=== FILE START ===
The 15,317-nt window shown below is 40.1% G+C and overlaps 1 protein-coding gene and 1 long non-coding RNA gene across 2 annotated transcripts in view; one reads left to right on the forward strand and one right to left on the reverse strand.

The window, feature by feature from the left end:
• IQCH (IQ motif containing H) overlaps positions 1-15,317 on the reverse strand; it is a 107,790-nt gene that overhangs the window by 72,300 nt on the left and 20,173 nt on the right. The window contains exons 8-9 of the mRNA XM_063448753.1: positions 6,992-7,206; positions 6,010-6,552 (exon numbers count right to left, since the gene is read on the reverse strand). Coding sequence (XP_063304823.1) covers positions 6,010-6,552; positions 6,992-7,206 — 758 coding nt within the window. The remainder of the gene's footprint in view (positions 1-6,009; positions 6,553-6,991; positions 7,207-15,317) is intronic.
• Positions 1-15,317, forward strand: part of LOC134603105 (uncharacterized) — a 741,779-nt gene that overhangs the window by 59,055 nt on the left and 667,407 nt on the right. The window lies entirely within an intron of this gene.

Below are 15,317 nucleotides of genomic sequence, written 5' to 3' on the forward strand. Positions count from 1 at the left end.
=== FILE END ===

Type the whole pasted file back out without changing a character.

The 15,317-nt window shown below is 40.1% G+C and overlaps 1 protein-coding gene and 1 long non-coding RNA gene across 2 annotated transcripts in view; one reads left to right on the forward strand and one right to left on the reverse strand.

The window, feature by feature from the left end:
• IQCH (IQ motif containing H) overlaps positions 1-15,317 on the reverse strand; it is a 107,790-nt gene that overhangs the window by 72,300 nt on the left and 20,173 nt on the right. The window contains exons 8-9 of the mRNA XM_063448753.1: positions 6,992-7,206; positions 6,010-6,552 (exon numbers count right to left, since the gene is read on the reverse strand). Coding sequence (XP_063304823.1) covers positions 6,010-6,552; positions 6,992-7,206 — 758 coding nt within the window. The remainder of the gene's footprint in view (positions 1-6,009; positions 6,553-6,991; positions 7,207-15,317) is intronic.
• Positions 1-15,317, forward strand: part of LOC134603105 (uncharacterized) — a 741,779-nt gene that overhangs the window by 59,055 nt on the left and 667,407 nt on the right. The window lies entirely within an intron of this gene.

Below are 15,317 nucleotides of genomic sequence, written 5' to 3' on the forward strand. Positions count from 1 at the left end.